Sermons on Kingdom of God

R-Day: The Conquest Begins

Genesis 11:27-12:9
1. Redemption of creation is required because of the damage caused by the rebellion in the spiritual realm.
2. Never underestimate the impact of the blessings promised to Abraham. They will change everything.
3. The redeemed people of God are the promised New Jerusalem that is now realized in part and will be complete when Jesus returns.

But God Remembered Noah

Genesis 6:9-9:17
The One Big Idea: God makes a new beginning as he continues building his good kingdom on earth.

1. The more I trust God, the more obedient I become.
2. Noah was the new Adam who points to Christ, but he could not be the last Adam or the promised Christ.
3. The story of the flood is ultimately about God’s faithfulness to his creation and his people.

Light in the Darkness: The Shadow of John 1:5 in Genesis 5-6

Genesis 5:1 – 6:8
The One Big Idea: Our focus must always be on God’s eternal kingdom, not on any worldly kingdom.
1. The unbroken line of Adam through Seth to Jesus assures us that God is faithful to his promise to conquer death.
2. The hatred of God by the fallen spiritual creatures is directed at humanity.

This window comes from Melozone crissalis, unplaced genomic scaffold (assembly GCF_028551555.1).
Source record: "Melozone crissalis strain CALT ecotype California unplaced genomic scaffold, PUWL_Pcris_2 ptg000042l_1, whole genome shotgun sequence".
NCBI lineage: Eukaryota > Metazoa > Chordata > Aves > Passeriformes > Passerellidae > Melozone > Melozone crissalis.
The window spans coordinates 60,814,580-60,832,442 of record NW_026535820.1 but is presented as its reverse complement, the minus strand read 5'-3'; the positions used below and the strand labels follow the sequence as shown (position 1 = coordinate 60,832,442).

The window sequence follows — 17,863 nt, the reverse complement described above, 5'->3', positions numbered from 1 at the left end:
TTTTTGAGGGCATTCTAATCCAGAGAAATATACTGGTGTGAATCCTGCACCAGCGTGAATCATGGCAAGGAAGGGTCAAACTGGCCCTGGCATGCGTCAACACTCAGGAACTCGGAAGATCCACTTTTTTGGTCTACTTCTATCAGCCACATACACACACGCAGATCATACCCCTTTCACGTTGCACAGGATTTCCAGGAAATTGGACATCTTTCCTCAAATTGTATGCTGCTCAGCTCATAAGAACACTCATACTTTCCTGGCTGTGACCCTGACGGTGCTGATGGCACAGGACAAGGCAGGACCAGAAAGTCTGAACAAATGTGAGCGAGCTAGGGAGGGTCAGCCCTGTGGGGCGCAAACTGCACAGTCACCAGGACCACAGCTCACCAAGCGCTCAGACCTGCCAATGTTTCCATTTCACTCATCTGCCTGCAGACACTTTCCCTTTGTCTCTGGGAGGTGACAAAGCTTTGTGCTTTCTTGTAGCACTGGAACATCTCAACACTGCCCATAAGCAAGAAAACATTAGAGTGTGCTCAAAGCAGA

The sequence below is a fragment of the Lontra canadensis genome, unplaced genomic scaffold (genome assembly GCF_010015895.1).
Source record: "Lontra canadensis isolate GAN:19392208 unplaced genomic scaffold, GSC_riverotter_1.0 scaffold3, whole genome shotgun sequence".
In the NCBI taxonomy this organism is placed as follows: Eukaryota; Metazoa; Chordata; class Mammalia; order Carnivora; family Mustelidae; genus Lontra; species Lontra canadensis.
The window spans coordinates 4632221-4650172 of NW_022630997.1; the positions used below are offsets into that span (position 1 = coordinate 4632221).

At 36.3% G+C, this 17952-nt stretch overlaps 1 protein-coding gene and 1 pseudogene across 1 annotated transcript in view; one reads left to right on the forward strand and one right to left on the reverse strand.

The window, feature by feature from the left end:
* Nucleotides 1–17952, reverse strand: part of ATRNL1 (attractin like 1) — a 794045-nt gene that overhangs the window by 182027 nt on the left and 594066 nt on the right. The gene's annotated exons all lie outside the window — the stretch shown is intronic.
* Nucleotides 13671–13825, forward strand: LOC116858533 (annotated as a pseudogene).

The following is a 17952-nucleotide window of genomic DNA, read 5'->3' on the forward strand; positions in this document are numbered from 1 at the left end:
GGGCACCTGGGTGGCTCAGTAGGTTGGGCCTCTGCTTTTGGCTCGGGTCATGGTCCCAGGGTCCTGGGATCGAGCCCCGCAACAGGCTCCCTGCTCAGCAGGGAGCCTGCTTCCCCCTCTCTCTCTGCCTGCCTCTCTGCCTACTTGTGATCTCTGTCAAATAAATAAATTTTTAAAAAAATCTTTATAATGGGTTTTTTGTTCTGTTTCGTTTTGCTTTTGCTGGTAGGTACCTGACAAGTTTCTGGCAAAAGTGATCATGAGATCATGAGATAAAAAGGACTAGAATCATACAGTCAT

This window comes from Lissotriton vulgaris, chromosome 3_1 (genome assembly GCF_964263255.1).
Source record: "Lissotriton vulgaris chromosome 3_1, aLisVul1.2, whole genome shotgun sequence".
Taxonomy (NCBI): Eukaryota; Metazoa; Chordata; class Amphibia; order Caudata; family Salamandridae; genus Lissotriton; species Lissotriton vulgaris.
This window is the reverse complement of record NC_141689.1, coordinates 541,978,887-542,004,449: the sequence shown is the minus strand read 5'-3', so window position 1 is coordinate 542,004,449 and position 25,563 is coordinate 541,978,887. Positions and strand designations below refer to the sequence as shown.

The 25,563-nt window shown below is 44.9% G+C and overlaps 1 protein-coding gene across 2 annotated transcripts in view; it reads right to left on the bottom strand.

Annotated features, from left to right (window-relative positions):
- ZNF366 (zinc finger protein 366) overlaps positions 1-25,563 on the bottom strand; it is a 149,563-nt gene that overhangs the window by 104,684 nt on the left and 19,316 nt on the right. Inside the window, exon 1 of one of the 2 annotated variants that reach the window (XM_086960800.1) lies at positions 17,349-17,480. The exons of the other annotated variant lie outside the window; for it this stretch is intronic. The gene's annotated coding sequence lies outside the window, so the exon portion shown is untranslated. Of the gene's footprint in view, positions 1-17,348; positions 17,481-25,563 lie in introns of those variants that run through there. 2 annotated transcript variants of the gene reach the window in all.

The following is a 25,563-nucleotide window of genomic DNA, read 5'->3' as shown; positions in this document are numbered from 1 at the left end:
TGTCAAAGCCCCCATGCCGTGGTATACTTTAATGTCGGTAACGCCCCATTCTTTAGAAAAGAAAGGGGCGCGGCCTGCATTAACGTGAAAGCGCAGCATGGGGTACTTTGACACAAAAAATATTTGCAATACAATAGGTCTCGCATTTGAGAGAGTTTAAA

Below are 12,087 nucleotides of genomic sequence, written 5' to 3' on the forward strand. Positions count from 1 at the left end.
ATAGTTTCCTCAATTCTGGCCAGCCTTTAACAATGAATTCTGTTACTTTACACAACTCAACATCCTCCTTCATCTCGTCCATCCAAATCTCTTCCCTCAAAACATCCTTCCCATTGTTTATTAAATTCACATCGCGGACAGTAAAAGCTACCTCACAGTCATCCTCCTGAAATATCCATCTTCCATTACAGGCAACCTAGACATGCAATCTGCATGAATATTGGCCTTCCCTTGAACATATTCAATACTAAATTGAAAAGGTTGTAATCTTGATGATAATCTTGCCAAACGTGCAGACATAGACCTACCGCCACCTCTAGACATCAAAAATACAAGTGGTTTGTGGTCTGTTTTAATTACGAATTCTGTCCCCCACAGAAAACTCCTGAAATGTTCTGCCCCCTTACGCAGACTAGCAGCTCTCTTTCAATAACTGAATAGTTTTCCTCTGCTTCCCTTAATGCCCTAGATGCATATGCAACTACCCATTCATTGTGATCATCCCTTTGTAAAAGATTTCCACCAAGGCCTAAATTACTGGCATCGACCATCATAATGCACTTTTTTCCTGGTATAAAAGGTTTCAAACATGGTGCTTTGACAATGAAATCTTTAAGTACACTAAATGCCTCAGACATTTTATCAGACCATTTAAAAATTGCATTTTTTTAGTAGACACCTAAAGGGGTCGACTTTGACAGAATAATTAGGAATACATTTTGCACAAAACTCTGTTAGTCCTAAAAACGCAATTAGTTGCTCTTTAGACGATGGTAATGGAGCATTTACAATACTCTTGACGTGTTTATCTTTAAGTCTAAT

3. God’s light of life continues through Noah until it was fully revealed in Jesus.

Upstairs, Downstairs

Genesis 1:1, 2:1
The One Big Idea: Creation is a two-state reality in covenant relationship with its creator as his temple kingdom.
1. Genesis 1:1 says all things, seen and unseen, were created by God out of nothing when time began.
2. Jesus Christ is present always and everywhere in the Bible’s redemptive story.
3. God’s plan for a spiritual-physical temple for his children will be complete when Jesus returns and unites heaven and earth forever.
Key words:
Cosmogony: A theory of the origin of the universe.
Aramaic: A Semitic language spoken in Israel since the 6th century BC.
Targum: Aramaic translation of the Old Testament.